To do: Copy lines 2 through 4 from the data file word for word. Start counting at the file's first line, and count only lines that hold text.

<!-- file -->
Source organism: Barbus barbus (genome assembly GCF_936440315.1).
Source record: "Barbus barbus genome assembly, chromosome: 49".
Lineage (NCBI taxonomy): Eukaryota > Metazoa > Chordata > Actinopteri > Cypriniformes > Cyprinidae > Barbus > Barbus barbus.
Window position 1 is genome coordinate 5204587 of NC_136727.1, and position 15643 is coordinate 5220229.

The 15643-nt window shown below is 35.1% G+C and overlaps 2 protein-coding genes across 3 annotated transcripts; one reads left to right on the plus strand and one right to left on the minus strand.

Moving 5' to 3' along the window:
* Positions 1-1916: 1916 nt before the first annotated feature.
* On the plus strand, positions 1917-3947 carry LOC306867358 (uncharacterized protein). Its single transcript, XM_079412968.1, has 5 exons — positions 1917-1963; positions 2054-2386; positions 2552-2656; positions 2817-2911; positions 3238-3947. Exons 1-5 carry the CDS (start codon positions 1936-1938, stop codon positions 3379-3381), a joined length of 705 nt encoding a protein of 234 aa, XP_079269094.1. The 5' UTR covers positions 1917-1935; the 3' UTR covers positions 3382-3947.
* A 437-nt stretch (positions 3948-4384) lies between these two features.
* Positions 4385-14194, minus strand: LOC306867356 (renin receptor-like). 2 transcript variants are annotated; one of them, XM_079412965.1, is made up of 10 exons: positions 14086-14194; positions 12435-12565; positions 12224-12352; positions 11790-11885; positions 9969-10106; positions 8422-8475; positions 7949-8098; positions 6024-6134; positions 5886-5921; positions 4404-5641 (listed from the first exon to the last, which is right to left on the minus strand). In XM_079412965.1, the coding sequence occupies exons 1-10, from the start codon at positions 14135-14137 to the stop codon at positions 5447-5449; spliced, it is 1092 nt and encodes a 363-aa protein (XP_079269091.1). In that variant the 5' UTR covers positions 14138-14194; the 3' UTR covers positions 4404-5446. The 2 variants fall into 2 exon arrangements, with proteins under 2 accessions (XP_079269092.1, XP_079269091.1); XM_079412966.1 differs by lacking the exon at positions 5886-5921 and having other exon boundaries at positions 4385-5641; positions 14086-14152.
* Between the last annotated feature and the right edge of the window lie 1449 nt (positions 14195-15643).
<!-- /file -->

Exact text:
Source record: "Barbus barbus genome assembly, chromosome: 49".
Lineage (NCBI taxonomy): Eukaryota > Metazoa > Chordata > Actinopteri > Cypriniformes > Cyprinidae > Barbus > Barbus barbus.
Window position 1 is genome coordinate 5204587 of NC_136727.1, and position 15643 is coordinate 5220229.